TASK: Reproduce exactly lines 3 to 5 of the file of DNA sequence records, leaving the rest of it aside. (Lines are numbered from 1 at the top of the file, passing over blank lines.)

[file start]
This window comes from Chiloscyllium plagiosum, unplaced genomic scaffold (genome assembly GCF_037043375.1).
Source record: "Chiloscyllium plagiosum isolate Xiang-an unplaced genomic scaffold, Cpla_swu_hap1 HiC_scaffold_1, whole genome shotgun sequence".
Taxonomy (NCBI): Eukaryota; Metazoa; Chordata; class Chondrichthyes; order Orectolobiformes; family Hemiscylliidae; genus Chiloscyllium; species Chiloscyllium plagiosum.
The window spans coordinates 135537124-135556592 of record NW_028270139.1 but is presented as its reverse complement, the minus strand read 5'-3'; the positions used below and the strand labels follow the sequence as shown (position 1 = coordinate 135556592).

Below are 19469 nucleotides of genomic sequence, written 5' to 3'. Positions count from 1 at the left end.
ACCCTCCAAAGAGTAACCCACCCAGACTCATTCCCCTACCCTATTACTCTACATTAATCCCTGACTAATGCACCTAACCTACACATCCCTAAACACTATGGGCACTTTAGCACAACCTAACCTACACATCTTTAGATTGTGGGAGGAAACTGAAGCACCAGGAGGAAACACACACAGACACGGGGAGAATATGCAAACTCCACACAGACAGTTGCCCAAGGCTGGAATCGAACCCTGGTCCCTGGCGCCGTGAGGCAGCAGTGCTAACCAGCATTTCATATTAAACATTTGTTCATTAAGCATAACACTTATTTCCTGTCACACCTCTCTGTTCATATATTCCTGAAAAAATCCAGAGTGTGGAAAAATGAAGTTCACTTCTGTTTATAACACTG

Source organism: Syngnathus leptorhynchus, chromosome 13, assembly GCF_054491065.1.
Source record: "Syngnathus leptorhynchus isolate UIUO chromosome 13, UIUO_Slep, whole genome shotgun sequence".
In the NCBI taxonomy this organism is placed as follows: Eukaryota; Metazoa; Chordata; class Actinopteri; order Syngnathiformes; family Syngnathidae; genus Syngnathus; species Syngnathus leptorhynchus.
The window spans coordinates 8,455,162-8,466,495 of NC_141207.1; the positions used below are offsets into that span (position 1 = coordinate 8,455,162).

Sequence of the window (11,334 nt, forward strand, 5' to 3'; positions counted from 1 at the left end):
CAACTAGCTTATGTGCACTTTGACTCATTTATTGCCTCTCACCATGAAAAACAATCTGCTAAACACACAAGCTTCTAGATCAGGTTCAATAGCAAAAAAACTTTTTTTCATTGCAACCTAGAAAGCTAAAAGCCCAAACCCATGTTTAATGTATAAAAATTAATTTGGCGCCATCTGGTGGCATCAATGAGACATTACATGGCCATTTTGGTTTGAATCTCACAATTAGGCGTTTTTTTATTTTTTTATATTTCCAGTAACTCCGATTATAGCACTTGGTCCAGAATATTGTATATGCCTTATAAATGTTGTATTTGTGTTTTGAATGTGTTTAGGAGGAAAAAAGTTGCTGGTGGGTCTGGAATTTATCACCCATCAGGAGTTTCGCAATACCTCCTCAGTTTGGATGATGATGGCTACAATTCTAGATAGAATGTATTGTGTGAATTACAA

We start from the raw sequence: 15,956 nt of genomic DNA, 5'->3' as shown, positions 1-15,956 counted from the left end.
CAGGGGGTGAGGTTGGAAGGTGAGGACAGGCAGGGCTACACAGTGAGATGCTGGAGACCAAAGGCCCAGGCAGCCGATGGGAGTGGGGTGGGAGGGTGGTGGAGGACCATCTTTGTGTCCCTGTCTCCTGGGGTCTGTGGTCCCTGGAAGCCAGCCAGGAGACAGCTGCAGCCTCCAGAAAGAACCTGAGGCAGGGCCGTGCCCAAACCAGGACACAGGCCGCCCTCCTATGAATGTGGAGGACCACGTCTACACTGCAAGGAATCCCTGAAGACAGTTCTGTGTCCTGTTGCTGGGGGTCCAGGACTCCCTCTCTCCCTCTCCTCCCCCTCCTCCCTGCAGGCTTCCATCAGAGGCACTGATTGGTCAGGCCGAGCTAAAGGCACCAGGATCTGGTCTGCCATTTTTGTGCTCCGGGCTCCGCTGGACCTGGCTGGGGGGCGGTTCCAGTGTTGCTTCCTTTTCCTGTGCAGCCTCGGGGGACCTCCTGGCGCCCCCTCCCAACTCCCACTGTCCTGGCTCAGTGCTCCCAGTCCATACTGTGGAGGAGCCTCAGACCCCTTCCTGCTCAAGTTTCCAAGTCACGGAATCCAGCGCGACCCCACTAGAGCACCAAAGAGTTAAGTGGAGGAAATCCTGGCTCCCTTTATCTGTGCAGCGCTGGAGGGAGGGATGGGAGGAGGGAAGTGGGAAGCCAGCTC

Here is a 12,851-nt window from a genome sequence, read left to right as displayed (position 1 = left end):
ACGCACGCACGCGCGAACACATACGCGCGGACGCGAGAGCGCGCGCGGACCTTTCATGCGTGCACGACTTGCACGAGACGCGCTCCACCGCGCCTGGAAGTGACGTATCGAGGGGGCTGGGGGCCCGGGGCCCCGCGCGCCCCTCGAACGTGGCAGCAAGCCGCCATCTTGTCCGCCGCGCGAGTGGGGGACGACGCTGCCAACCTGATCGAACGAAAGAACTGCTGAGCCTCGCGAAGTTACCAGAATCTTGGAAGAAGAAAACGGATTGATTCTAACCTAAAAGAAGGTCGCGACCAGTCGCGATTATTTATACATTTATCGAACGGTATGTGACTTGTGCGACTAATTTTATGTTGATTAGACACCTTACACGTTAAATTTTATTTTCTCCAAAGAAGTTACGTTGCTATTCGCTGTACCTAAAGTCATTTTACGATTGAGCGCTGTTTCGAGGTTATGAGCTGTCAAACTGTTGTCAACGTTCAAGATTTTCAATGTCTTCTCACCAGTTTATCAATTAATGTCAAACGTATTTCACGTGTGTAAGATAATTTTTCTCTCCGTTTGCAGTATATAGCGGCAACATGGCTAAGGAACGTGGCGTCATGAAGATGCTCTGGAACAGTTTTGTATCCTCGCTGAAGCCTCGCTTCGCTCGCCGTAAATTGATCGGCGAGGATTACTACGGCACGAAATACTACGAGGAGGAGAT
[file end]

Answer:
Taxonomy (NCBI): Eukaryota; Metazoa; Chordata; class Chondrichthyes; order Orectolobiformes; family Hemiscylliidae; genus Chiloscyllium; species Chiloscyllium plagiosum.
The window spans coordinates 135537124-135556592 of record NW_028270139.1 but is presented as its reverse complement, the minus strand read 5'-3'; the positions used below and the strand labels follow the sequence as shown (position 1 = coordinate 135556592).

Below are 19469 nucleotides of genomic sequence, written 5' to 3'. Positions count from 1 at the left end.